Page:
Archeological evidence indicates that humans arrived on New Guinea at least 60,000 years ago, probably by sea from Southeast Asia during an Ice Age period when the sea was lower and distances between islands shorter. Although the first arrivals were hunters and gatherers, early evidence shows that people managed the forest environment to provide food. There also are indications of gardening having been practiced at the same time that agriculture was developing in Mesopotamia and Egypt. Early garden crops--many of which are indigenous--included sugarcane, Pacific bananas, yams, and taros, while sago and pandanus were two commonly exploited native forest crops. Today's staples--sweet potatoes and pigs--are later arrivals, but shellfish and fish have long been mainstays of coastal dwellers' diets.
When Europeans first arrived, inhabitants of New Guinea and nearby islands--while still relying on bone, wood, and stone tools--had a productive agricultural system. They traded along the coast, where products mainly were pottery, shell ornaments, and foodstuffs, and in the interior, where forest products were exchanged for shells and other sea products.
The first Europeans to sight New Guinea were probably the Portuguese and Spanish navigators sailing in the South Pacific in the early part of the 16th century. In 1526-27, Don Jorge de Meneses accidentally came upon the principal island and is credited with naming it "Papua," a Malay word for the frizzled quality of Melanesian hair. The term "New Guinea" was applied to the island in 1545 by a Spaniard, Ynigo Ortis de Retez, because of a fancied resemblance between the islands' inhabitants and those found on the African Guinea coast. Although European navigators visited the islands and explored their coastlines for the next 170 years, little was known of the inhabitants until the late 19th century.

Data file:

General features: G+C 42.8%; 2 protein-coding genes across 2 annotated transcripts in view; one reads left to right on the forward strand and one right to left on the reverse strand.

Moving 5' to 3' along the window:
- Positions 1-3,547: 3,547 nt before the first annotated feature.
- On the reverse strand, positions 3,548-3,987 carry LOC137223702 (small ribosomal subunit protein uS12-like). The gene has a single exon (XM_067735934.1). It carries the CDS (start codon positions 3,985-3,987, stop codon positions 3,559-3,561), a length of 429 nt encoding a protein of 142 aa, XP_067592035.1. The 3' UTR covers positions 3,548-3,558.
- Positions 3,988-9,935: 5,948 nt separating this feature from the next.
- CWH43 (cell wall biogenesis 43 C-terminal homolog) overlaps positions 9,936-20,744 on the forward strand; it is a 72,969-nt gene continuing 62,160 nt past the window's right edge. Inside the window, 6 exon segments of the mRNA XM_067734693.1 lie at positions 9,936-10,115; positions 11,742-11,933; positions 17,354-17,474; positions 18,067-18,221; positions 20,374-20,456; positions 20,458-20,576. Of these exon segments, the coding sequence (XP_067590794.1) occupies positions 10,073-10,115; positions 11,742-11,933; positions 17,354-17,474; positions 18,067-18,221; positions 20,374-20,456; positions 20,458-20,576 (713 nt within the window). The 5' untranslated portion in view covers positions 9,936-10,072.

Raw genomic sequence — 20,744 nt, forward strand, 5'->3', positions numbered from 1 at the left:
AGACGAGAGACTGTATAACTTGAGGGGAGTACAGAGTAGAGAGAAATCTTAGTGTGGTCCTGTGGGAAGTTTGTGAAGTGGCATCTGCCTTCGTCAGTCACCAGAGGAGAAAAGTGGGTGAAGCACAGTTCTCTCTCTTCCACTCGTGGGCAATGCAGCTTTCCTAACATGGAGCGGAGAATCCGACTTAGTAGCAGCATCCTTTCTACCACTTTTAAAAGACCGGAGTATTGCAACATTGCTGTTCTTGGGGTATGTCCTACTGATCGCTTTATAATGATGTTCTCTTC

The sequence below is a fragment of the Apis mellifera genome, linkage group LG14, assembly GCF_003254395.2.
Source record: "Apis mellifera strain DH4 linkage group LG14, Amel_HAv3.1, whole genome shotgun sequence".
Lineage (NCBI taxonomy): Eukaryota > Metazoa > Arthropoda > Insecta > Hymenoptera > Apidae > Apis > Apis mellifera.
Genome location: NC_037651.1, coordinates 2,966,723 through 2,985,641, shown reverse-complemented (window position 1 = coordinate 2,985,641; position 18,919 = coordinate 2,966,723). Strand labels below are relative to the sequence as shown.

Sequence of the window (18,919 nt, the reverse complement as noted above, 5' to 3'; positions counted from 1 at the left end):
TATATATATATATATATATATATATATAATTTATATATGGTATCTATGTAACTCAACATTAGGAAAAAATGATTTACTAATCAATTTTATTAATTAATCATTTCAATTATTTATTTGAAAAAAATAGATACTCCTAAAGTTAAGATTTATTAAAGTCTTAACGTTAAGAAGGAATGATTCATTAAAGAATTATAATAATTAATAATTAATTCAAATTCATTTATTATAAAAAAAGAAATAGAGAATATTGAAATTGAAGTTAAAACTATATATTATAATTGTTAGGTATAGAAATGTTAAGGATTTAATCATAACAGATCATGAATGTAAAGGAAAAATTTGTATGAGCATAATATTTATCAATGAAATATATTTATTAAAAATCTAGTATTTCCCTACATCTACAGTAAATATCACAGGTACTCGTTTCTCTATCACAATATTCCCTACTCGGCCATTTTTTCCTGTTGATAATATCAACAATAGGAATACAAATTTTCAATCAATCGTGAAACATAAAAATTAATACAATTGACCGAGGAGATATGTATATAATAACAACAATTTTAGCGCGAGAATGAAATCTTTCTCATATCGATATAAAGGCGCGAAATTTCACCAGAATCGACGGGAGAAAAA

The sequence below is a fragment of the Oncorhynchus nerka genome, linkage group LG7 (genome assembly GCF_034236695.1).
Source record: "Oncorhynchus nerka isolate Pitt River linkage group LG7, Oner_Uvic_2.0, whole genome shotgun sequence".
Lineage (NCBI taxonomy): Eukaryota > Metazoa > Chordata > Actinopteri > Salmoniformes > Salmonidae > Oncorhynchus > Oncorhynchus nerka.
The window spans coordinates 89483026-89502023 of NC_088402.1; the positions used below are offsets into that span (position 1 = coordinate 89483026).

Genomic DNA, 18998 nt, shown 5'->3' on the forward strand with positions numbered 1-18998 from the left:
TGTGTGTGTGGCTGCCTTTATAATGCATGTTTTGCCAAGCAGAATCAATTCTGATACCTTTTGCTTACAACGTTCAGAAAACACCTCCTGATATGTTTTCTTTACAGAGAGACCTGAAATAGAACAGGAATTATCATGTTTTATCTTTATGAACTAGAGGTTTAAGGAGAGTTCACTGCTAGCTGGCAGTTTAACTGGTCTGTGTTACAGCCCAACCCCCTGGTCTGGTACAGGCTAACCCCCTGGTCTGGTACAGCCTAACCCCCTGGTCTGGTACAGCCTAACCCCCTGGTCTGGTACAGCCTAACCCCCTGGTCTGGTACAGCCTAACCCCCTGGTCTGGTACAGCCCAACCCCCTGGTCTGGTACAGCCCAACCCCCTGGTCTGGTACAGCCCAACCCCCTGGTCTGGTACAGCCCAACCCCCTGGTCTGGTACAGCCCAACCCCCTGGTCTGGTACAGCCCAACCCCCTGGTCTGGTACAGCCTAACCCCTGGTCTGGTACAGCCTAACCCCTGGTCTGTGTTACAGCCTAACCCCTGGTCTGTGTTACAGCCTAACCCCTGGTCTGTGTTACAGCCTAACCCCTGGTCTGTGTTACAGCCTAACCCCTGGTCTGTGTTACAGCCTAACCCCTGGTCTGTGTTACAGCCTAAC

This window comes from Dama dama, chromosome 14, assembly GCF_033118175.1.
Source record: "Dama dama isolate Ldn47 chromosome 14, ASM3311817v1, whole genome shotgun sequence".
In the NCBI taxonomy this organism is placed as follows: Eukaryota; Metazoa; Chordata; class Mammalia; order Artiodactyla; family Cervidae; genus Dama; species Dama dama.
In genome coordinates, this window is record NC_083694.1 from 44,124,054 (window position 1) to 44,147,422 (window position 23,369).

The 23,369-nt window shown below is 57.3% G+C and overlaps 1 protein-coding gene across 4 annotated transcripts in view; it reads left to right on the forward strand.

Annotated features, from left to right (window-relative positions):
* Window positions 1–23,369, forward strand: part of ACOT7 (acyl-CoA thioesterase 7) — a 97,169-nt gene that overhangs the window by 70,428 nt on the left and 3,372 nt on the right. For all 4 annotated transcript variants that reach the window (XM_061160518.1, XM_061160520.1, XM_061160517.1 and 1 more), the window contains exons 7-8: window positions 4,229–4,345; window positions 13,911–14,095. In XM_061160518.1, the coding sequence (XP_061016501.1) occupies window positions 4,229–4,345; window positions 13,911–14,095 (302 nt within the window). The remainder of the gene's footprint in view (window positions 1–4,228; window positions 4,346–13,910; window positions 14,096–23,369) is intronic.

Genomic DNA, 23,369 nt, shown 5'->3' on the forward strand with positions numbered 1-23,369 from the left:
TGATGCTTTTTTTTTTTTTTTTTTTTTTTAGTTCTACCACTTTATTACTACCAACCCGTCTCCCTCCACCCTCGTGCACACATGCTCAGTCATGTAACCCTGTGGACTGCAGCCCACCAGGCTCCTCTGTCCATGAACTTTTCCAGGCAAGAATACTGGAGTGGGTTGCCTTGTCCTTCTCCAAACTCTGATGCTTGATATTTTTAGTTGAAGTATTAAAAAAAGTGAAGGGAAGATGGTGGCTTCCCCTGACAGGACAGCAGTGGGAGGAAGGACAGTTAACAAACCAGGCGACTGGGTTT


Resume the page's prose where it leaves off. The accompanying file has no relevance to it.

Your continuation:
With Europe's growing need for coconut oil, Godeffroy's of Hamburg, the largest trading firm in the Pacific, began trading for copra in the New Guinea Islands. In 1884, Germany formally took possession of the northeast quarter of the island and put its administration in the hands of a chartered company. In 1899, the German imperial government assumed direct control of the territory, thereafter known as German New Guinea. In 1914, Australian troops occupied German New Guinea, and it remained under Australian military control until 1921. The British Government, on behalf of the Commonwealth of Australia, assumed a mandate from the League of Nations for governing the Territory of New Guinea in 1920. It was administered under this mandate until the Japanese invasion in December 1941 brought about the suspension of Australian civil administration. Following the surrender of the Japanese in 1945, civil administration of Papua as well as New Guinea was restored, and under the Papua New Guinea Provisional Administration Act, 1945-46, Papua and New Guinea were combined in an administrative union.
On November 6, 1884, a British protectorate was proclaimed over the southern coast of New Guinea (the area called Papua) and its adjacent islands. The protectorate, called British New Guinea, was annexed outright on September 4, 1888. The possession was placed under the authority of the Commonwealth of Australia in 1902. Following the passage of the Papua Act of 1905, British New Guinea became the Territory of Papua, and formal Australian administration began in 1906. Papua was administered under the Papua Act until it was invaded by the Japanese in 1941, and civil administration suspended. During the war, Papua was governed by a military administration from Port Moresby, where Gen. Douglas MacArthur occasionally made his headquarters. As noted, it was later joined in an administrative union with New Guinea during 1945-46 following the surrender of Japan.
The Papua and New Guinea Act of 1949 formally approved the placing of New Guinea under the international trusteeship system and confirmed the administrative union of New Guinea and Papua under the title of "The Territory of Papua and New Guinea." The act provided for a Legislative Council (established in 1951), a judicial organization, a public service, and a system of local government. A House of Assembly replaced the Legislative Council in 1963, and the first House of Assembly opened on June 8, 1964. In 1972, the name of the territory was changed to Papua New Guinea.